Friday, January 06, 2006

Node Warriors

Name: Node Warrior
Author: Garrett Greer, Josh Rodgers and Chris Klink
License: GNU Public License

I am starting the year with a five part series on a particular subgenre of logic games: programming logic games. In order to complete a level in such a game, you need to program your robot or character to complete some task. The tasks and programming models vary from game to game. This subgenre is not well represented in the usual places. So, for the next five weeks, I am going to write about five such games.

The first game is Node Warrior. Each turn, you queue up five instructions for your cyber bug to follow from the random list of available instructions. The possible instructions are turn left, turn right, turn around, move forward one, two, or three space, and move backwards one space. Once you hit go, the cyber bug faithfully follows the instructions. Even if that means moving onto a blue screen of death and dying. The goal is cleanse all of the green nodes by ending a turn on each of them and making everything right in the intercyberweb.

Standing in your way are various obstacles. The bit-streams act like conveyor belts. Doors need to be opened by landing on the corresponding button or hitting the sensor with your laser. Did I mention that you have a laser which fires after each move? And there are opposing lasers and error box tiles which damage your cyber bug. Once damaged, the instruction list shrinks reducing your programming options. If you take too much damage, you die.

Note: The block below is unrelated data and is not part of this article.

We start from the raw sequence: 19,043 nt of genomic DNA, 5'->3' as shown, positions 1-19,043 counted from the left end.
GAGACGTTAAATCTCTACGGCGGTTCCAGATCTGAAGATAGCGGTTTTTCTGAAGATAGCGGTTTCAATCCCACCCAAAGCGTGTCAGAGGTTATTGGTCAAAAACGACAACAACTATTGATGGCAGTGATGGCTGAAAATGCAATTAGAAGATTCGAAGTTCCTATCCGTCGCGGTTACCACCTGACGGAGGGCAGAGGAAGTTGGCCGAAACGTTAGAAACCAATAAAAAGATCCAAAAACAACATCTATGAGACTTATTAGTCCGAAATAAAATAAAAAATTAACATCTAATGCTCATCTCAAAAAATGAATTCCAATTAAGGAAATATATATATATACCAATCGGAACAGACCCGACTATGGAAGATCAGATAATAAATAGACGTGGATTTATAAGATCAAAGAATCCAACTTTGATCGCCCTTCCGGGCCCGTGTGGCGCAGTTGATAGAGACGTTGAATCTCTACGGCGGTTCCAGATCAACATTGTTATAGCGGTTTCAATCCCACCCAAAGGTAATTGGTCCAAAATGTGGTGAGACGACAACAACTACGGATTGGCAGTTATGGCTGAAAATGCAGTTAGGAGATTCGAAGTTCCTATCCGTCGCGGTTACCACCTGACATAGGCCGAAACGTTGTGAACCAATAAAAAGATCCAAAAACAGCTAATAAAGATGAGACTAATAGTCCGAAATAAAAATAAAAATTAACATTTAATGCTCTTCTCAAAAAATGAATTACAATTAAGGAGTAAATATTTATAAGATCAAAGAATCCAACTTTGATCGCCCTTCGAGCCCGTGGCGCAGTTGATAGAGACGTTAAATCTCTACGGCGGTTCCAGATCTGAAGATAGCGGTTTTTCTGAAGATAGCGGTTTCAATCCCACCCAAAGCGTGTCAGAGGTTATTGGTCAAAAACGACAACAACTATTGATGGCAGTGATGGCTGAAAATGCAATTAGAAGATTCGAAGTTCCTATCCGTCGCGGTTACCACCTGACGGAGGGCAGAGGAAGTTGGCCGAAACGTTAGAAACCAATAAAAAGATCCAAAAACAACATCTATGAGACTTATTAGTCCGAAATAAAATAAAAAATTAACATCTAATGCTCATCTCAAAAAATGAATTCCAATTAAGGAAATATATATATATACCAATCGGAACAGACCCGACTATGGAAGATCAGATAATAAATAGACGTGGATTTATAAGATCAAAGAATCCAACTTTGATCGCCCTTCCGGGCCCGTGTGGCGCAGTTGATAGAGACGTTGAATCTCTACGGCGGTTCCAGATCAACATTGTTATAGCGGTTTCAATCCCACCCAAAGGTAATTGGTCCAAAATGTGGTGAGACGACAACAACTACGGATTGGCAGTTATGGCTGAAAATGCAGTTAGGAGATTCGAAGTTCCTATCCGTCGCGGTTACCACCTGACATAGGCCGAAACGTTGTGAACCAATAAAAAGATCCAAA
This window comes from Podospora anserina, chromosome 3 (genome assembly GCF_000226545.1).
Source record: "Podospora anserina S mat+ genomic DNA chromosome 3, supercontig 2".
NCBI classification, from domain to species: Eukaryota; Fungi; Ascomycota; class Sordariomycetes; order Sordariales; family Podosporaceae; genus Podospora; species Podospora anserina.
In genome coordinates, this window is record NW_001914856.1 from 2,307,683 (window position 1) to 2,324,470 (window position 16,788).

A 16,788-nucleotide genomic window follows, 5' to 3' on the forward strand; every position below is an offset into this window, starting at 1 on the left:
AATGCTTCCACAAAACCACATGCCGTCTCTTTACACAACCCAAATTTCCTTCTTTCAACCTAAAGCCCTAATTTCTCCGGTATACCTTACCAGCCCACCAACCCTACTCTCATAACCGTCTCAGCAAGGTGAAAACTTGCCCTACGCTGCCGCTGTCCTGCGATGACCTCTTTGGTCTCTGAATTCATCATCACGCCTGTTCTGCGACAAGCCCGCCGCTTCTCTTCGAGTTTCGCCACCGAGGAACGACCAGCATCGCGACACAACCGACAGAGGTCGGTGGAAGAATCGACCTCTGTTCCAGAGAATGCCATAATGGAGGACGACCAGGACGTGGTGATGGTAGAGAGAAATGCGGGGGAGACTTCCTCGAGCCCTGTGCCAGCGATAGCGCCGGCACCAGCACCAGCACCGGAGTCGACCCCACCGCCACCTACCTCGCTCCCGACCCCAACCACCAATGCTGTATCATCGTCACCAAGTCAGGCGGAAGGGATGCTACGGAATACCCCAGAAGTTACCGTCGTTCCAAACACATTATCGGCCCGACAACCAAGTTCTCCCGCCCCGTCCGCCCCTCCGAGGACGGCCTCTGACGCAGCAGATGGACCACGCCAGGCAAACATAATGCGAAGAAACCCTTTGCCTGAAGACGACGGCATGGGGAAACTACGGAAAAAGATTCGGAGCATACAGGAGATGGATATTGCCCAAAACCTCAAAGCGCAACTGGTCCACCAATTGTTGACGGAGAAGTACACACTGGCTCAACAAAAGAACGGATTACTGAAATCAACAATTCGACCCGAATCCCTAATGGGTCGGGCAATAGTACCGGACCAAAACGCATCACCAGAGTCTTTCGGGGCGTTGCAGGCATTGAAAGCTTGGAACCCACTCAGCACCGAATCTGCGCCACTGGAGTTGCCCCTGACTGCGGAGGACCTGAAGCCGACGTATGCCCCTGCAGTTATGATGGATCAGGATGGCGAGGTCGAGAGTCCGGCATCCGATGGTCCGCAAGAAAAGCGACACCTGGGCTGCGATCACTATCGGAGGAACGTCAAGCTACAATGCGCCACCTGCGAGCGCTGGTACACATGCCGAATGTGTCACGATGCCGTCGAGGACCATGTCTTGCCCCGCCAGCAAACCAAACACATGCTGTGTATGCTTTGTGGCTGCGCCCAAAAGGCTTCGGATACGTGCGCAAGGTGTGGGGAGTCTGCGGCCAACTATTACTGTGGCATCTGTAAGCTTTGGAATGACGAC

Node warriors is loads of fun. You have to keep track of your position and orientation and how the bit-streams will move you around. A mistake in the instructions can result a cyber bug going awry in a bad way.

None of the games in this five part series is perfect. The biggest flaw in Node Warriors is that it contains only 16 levels. Once you get the hang of the game, you can complete all of the levels in an hour or two. A level editor is not included. The second big problem is the randomness of the instruction lists. On some levels, if the initial instruction list does not contain certain moves, the level can be quite hard. Also, several times in the middle of levels, I did not have useful moves in the instruction list. So, I would perform a no-op by spinning around or moving forwards and backwards hoping that the next instruction list would contain better stuff. This seems a little silly. I have some other minor quibbles, but I will leave them for another day.

Node Warriors is based on the cult board game classic RoboRally. And as fate would have it, a new version of RoboRally was just rereleased. There is a review in the Feb '06 edition of Games Magazine.


At 10:56 PM, Anonymous Dress Up Rush said...

In this fast life nobody has the time to play, but as I love to play games, I took out the time to play this game also its really wonderful.I enjoy a lot playing this game,it has become a part of my routine.

At 12:21 AM, Anonymous Online games said...

yes friend you are right. I agree with you. I have also became big fan of this game.

At 3:13 AM, Anonymous Anonymous said...

Very interesting game, I played many times

At 2:54 PM, Anonymous kamagra said...

Cool game, I love this kinds of games, it keeps my mind a little sharp, or at least I think it keeps my mind sharp, my favorite is Tetris.

At 12:29 AM, Anonymous odds portal said...

I also have been played Chinese Chess also called Xiangqi with my friends. However, I was not familiar with its rule then my friend helped me and we both played with full enjoyment.


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